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What are the most critical barriers to scaling a consumer technology business and how do you overcom

Answered by: Andy Hunt

Like many of my colleagues at Highland, before I became a VC, I was an entrepreneur. I founded Warby Parker Eyewear in 2008 with three classmates from Wharton. Over the last four years, the company has experienced significant growth. While the growth may have looked relatively smooth to an outside observer, it wasn’t without substantial challenges and more than a few sleepless nights. Engineering hurdles, problems growing our team quickly enough, supply chain issues – we’ve had them all. Most businesses experience significant challenges when trying to scale, and they fall into four general categories:

1. Hiring. Every startup is in a hiring war for the best engineering, marketing, design, financial and sales talent. The best teams usually win and companies that can’t keep up, or make poor decisions, fall behind quickly. For most startups, the most critical barrier to scale is the inability to build a top-tier team.

2. Acquiring customers / users. For most young companies, effectively acquiring users is the most significant challenge. Achieving scale is usually the result of two things: excellent product and brilliant marketing. First (and of course this is the really difficult one), build products that solve real problems. Second, hustle. The best channel partnerships, PR and marketing deals are given to those that hustle tirelessly. Third, be creative. Buying adwords and SEO are rarely the most effective way to drive traffic. Use offline events, reach out to bloggers and influencers and find unusual ways to get attention. Fourth, constantly experiment with new marketing channels. Most marketing channels are effective over a short term horizon before they effectively tapped out and become prohibitively expensive. New mediums create arbitrage opportunities for young companies to acquire customers inexpensively (i.e. Zynga via the social web, Groupon via targeted email, etc.).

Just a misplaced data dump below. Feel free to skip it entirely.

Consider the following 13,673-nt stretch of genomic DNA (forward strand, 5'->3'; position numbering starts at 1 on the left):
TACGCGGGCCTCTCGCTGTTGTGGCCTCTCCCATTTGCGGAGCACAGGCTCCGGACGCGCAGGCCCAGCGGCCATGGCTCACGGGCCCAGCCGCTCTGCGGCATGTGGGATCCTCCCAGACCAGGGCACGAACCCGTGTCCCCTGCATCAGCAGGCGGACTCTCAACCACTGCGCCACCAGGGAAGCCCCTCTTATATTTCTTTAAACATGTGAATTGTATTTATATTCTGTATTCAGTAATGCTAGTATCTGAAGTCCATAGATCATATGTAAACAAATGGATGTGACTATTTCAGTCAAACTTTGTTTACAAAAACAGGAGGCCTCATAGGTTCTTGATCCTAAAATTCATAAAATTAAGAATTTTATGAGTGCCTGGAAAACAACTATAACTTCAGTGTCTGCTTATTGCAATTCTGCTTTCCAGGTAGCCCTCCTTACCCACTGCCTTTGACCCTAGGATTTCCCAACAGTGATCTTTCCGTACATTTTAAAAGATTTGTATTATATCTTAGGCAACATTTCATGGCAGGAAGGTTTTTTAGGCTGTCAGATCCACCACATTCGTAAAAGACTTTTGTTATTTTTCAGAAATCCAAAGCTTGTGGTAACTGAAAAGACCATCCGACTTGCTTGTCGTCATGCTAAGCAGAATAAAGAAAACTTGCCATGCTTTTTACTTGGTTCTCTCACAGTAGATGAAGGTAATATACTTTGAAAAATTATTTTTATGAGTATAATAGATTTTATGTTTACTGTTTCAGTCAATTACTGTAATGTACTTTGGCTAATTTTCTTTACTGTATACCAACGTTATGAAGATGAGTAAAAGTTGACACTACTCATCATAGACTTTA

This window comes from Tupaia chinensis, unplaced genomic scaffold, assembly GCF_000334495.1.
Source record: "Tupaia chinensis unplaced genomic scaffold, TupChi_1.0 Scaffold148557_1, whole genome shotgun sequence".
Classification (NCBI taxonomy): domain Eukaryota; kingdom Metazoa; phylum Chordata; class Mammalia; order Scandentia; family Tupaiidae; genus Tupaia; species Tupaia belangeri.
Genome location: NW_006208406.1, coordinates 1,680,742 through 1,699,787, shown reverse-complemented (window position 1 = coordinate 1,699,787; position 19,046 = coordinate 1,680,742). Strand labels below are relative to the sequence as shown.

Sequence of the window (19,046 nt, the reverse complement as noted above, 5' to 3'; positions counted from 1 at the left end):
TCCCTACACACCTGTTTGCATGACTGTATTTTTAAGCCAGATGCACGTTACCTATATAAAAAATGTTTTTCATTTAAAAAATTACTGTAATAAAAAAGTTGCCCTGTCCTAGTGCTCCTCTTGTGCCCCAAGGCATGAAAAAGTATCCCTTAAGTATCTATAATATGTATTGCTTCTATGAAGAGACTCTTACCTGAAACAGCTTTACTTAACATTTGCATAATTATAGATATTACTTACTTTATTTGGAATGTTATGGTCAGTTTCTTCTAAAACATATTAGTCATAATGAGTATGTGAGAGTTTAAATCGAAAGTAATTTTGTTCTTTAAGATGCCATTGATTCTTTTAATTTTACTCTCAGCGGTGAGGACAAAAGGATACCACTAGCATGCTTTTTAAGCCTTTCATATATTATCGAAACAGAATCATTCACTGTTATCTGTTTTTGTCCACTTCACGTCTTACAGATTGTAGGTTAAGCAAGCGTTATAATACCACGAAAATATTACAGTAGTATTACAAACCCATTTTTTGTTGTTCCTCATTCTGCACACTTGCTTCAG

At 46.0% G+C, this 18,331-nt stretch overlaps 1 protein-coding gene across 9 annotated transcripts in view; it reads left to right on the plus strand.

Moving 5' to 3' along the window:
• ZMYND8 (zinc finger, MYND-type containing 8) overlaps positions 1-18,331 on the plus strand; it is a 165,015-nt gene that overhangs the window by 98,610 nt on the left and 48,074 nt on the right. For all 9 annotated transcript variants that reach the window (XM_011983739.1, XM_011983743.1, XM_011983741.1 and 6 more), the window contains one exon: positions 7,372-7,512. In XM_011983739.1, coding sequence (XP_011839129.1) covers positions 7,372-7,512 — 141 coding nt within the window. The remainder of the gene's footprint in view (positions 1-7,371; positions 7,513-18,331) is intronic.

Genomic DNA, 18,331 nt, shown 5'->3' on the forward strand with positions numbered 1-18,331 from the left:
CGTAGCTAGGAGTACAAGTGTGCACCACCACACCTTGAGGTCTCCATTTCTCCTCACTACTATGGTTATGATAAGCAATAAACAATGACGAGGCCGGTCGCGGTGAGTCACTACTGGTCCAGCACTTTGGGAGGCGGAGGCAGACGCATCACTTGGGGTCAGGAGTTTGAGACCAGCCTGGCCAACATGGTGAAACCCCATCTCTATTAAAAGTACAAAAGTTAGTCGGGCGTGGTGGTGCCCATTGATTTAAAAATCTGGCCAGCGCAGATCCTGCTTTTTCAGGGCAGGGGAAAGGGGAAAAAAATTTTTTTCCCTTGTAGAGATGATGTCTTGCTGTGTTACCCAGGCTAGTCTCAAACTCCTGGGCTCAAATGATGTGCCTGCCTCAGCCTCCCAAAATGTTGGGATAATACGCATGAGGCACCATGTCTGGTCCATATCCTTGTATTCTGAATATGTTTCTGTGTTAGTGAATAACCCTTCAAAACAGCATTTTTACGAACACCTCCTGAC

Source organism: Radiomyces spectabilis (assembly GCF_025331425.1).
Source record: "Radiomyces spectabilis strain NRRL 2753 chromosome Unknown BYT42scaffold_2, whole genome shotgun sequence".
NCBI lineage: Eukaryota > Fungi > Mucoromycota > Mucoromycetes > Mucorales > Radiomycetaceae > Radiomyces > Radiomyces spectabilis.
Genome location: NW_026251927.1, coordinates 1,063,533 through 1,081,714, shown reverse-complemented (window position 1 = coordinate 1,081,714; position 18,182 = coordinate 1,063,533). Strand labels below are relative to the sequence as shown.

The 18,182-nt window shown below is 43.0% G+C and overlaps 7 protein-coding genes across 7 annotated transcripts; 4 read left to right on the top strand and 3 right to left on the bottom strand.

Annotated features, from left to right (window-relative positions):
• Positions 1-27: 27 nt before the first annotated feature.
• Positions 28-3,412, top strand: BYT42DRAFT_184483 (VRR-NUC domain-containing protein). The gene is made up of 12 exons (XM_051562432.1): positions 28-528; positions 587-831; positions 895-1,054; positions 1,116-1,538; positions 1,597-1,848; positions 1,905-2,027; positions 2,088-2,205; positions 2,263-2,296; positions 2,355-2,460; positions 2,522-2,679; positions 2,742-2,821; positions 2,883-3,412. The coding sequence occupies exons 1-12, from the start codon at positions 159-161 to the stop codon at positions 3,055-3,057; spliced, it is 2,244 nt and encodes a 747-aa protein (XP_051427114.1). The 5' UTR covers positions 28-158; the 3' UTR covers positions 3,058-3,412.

3. Raising capital. The capital markets are never in your control. Raise money when you can and always give yourself as much runway as possible. For many young companies, access to capital is the most significant barrier to growth.

4. Adapting. The web changes rapidly, as does consumer behavior. To keep up, companies must be able to adapt quickly. This means a flexible code base, an experienced product team and effective analytics and measurement tools.